But to remain in confinement did not suit him at all, and, after three days' residence in the institution in which he had been placed, he escaped and made his way to a piece of woods about two miles from Sardis, where, early that year, he had built himself a rude shelter, from which he might go forth at night and study, so far as he should be able, the operations in the Works of Roland Clewe. Having safely reached his retreat, he lost no time in sallying forth to spy out what was going on at Sardis.
He was cunning and wary, and a man of infinite resource. It was not long before he found out that the polar discovery had not been announced, but he also discovered from listening to the conversations of some of the workmen in the village, which he frequently visited in a guise very unlike his ordinary appearance, that something extraordinary had taken place in the Sardis Works, of which he had never heard. A great shaft had been sunk, the people said, by accident; Mr. Clewe had gone down it in a car, and it had taken him nearly three hours to get to the bottom. Nobody yet knew what he had discovered, but it was supposed to be something very wonderful.
The night after Rovinski heard this surprising news he was in the building which had contained the automatic shell. As active as a cat, he had entered by an upper window.
Rovinski spent the night in that building. He had with him a dark lantern, and he made the most thorough examination of the machinery at the mouth of the shaft. He was a man of great mechanical ability and an expert in applied electricity. He understood that machinery, with all its complicated arrangements and appliances, as well as if he had built it himself. In fact, while examining it, he thought of some very valuable improvements which might have been made in it. He knew that it was an apparatus for lowering the car to a great depth, and, climbing into the car, he examined everything it contained. Coming down, he noticed the grating, and he knew what it was for. He looked over the engines and calculated the strength of the chains on the windlasses. He took an impression of the lock of the trap-door, and when he went away in the very early hours of the morning he understood the apparatus which was intended to lower the car as well as any person who had managed it. He knew nothing about the shaft under the great door, but this he intended to investigate as thoroughly as he had investigated the machinery.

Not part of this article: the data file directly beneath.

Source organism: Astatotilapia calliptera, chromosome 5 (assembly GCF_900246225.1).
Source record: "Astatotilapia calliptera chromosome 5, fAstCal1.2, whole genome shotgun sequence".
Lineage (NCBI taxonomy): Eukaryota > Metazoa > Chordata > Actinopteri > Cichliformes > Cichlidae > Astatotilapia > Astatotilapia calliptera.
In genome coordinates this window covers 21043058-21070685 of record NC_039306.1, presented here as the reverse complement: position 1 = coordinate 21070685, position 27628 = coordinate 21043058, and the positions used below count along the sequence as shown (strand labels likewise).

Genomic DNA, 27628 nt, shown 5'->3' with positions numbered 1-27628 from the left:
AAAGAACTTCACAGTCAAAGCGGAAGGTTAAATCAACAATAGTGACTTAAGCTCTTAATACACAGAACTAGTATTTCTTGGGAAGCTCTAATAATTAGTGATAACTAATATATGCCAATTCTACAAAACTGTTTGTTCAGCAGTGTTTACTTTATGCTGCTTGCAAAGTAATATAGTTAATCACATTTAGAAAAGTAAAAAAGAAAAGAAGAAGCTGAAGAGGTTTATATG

The next night he entered the building very soon after Cunningham had gone his rounds, and he immediately set to work to prepare for his descent into the shaft. He disconnected one of the engines, for he sneeringly said to himself that the other one was more than sufficient to lower and raise the car. He charged and arranged all the batteries and put in perfect working order the mechanism by which Clewe had established a connection between the car and the engines, using one of the chains as a conductor, so that he could himself check or start the engines if an emergency should render it necessary.
Then Rovinski, bounding around like a wild animal in a cage, took out a key he had brought with him, opened the trap-door, lifted it back, and gazed down. He could see a beautifully cut well, but that was all. But no matter how deep it was, he intended to go down to the bottom of it.
He started the engine and lowered the car to the ground. Then he looked up at a grating which hung above it and determined to make use of this protection. He could not lower it in the ordinary way after he had entered the car, but in fifteen minutes he had arranged a pulley and rope by which, after the car had gone below the surface, he could lower the grating to its place. He got in, started down into the dark hole, stopped the engine, lowered the grating, went down a little farther, and turned on the electric lights.